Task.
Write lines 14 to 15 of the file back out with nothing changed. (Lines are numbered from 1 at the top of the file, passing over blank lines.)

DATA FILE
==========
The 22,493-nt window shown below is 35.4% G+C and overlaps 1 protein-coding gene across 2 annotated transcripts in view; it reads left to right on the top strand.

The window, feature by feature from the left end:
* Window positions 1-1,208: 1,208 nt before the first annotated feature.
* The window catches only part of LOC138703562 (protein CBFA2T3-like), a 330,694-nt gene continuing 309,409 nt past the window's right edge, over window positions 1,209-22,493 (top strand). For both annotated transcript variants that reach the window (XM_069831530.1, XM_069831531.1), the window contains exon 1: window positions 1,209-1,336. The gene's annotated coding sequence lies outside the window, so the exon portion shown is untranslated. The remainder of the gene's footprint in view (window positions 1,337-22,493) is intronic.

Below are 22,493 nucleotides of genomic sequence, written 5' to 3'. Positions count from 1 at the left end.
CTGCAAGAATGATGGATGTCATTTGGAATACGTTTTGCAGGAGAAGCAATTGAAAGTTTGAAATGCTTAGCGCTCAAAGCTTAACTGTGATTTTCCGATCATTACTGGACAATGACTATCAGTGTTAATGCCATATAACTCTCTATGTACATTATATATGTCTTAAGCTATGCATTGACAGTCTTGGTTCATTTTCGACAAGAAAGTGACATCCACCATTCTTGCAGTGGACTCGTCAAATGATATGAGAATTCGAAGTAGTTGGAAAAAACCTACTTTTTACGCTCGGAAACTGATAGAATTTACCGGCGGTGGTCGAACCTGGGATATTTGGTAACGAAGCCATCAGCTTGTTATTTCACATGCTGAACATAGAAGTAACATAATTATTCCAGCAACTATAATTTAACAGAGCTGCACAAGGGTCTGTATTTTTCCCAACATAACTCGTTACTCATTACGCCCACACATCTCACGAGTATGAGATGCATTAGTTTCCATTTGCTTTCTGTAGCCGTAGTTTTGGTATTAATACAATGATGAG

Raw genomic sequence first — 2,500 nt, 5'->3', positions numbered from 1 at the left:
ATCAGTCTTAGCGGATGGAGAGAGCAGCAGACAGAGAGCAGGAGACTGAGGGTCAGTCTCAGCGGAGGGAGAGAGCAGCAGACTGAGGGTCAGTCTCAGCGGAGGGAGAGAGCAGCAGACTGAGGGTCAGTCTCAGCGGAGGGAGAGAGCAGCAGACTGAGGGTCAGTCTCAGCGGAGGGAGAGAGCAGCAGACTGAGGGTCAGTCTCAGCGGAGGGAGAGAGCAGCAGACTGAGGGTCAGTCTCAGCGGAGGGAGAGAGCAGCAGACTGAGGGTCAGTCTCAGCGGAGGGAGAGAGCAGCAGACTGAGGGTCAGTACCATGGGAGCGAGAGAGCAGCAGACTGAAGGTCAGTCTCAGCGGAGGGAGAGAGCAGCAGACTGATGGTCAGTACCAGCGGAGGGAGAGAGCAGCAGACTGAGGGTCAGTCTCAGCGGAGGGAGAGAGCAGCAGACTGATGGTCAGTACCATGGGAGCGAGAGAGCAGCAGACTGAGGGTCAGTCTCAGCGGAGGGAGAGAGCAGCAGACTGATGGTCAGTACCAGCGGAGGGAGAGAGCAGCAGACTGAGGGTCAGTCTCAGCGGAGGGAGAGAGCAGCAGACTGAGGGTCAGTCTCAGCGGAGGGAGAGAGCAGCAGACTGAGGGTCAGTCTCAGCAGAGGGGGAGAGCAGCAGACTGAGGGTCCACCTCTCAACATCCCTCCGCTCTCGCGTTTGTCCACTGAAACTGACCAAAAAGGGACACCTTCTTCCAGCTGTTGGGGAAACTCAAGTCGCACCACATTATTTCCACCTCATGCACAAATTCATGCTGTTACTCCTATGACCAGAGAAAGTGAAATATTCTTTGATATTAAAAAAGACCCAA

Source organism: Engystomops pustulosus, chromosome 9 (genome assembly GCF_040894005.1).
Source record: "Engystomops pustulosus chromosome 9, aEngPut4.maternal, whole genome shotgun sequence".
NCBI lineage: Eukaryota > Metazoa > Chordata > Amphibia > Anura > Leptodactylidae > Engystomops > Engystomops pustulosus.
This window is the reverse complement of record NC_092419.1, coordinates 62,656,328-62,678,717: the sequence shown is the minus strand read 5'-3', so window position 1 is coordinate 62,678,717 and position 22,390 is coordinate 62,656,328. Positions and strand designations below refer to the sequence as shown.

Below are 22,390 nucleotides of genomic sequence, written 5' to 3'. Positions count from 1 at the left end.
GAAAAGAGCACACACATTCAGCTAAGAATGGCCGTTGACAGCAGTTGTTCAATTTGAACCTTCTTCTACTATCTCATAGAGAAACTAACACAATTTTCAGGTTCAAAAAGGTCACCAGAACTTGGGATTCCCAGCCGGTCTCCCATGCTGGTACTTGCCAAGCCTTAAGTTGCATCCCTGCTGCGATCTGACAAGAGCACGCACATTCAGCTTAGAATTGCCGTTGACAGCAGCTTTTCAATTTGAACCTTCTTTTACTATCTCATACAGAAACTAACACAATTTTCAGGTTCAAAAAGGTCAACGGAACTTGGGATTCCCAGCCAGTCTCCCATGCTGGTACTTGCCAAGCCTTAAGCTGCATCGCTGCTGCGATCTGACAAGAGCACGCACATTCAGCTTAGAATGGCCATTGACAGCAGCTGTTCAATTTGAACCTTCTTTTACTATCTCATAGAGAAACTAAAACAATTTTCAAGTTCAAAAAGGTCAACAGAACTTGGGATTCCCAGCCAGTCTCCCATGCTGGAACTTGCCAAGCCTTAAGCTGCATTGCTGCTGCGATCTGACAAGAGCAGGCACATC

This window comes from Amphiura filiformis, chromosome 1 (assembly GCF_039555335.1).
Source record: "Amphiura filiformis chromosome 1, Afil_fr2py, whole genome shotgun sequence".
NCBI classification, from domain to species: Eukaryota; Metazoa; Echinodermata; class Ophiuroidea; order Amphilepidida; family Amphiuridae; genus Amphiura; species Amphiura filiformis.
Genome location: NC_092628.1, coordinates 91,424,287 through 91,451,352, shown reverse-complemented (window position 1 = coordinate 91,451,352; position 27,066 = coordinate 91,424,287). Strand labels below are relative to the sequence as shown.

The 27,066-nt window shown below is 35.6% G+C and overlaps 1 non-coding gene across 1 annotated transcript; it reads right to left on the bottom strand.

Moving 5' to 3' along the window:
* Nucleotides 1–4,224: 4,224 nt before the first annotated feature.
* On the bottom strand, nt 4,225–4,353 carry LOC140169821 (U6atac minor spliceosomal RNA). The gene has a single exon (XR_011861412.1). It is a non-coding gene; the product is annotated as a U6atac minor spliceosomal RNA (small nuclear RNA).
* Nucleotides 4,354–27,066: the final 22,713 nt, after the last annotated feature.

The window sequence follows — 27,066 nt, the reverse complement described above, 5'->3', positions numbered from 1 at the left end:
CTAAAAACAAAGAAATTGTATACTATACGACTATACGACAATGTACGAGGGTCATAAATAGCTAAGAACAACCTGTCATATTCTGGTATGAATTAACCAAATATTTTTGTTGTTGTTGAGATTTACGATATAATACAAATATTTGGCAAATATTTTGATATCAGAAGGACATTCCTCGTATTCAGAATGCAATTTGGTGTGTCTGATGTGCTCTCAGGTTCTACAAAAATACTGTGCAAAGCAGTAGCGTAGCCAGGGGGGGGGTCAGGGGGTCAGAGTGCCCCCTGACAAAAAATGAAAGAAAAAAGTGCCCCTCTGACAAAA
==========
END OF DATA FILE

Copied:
GAAAAGAGCACACACATTCAGCTAAGAATGGCCGTTGACAGCAGTTGTTCAATTTGAACCTTCTTCTACTATCTCATAGAGAAACTAACACAATTTTCAGGTTCAAAAAGGTCACCAGAACTTGGGATTCCCAGCCGGTCTCCCATGCTGGTACTTGCCAAGCCTTAAGTTGCATCCCTGCTGCGATCTGACAAGAGCACGCACATTCAGCTTAGAATTGCCGTTGACAGCAGCTTTTCAATTTGAACCTTCTTTTACTATCTCATACAGAAACTAACACAATTTTCAGGTTCAAAAAGGTCAACGGAACTTGGGATTCCCAGCCAGTCTCCCATGCTGGTACTTGCCAAGCCTTAAGCTGCATCGCTGCTGCGATCTGACAAGAGCACGCACATTCAGCTTAGAATGGCCATTGACAGCAGCTGTTCAATTTGAACCTTCTTTTACTATCTCATAGAGAAACTAAAACAATTTTCAAGTTCAAAAAGGTCAACAGAACTTGGGATTCCCAGCCAGTCTCCCATGCTGGAACTTGCCAAGCCTTAAGCTGCATTGCTGCTGCGATCTGACAAGAGCAGGCACATC

This window comes from Amphiura filiformis, chromosome 1 (assembly GCF_039555335.1).